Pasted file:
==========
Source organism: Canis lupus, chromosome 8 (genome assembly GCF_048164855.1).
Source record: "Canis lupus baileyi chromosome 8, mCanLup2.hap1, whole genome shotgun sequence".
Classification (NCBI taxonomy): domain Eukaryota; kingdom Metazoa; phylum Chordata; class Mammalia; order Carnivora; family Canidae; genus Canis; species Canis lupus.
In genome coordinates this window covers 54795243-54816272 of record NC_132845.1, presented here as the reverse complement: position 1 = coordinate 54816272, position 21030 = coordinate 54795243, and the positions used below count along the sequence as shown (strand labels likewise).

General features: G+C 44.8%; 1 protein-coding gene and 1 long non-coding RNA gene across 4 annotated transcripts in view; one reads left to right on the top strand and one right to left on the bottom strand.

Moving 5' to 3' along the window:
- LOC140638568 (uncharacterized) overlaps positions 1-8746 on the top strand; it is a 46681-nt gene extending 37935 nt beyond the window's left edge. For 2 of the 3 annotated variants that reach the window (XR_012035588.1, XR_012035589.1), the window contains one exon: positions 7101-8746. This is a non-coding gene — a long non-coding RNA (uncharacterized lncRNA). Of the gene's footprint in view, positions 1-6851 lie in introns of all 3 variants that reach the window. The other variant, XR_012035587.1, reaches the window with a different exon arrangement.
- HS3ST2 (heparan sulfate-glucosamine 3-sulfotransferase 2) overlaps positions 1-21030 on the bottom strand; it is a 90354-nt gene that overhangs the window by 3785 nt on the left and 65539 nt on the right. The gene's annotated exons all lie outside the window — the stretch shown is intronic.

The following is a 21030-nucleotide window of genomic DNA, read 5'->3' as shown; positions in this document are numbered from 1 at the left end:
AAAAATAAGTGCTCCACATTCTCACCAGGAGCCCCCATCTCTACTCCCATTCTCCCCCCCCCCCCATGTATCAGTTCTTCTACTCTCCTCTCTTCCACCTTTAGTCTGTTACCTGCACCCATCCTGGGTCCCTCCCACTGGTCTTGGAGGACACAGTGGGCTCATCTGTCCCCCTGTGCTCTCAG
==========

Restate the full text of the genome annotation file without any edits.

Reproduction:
Source organism: Canis lupus, chromosome 8 (genome assembly GCF_048164855.1).
Source record: "Canis lupus baileyi chromosome 8, mCanLup2.hap1, whole genome shotgun sequence".
Classification (NCBI taxonomy): domain Eukaryota; kingdom Metazoa; phylum Chordata; class Mammalia; order Carnivora; family Canidae; genus Canis; species Canis lupus.
In genome coordinates this window covers 54795243-54816272 of record NC_132845.1, presented here as the reverse complement: position 1 = coordinate 54816272, position 21030 = coordinate 54795243, and the positions used below count along the sequence as shown (strand labels likewise).

General features: G+C 44.8%; 1 protein-coding gene and 1 long non-coding RNA gene across 4 annotated transcripts in view; one reads left to right on the top strand and one right to left on the bottom strand.

Moving 5' to 3' along the window:
- LOC140638568 (uncharacterized) overlaps positions 1-8746 on the top strand; it is a 46681-nt gene extending 37935 nt beyond the window's left edge. For 2 of the 3 annotated variants that reach the window (XR_012035588.1, XR_012035589.1), the window contains one exon: positions 7101-8746. This is a non-coding gene — a long non-coding RNA (uncharacterized lncRNA). Of the gene's footprint in view, positions 1-6851 lie in introns of all 3 variants that reach the window. The other variant, XR_012035587.1, reaches the window with a different exon arrangement.
- HS3ST2 (heparan sulfate-glucosamine 3-sulfotransferase 2) overlaps positions 1-21030 on the bottom strand; it is a 90354-nt gene that overhangs the window by 3785 nt on the left and 65539 nt on the right. The gene's annotated exons all lie outside the window — the stretch shown is intronic.

The following is a 21030-nucleotide window of genomic DNA, read 5'->3' as shown; positions in this document are numbered from 1 at the left end:
AAAAATAAGTGCTCCACATTCTCACCAGGAGCCCCCATCTCTACTCCCATTCTCCCCCCCCCCCCATGTATCAGTTCTTCTACTCTCCTCTCTTCCACCTTTAGTCTGTTACCTGCACCCATCCTGGGTCCCTCCCACTGGTCTTGGAGGACACAGTGGGCTCATCTGTCCCCCTGTGCTCTCAG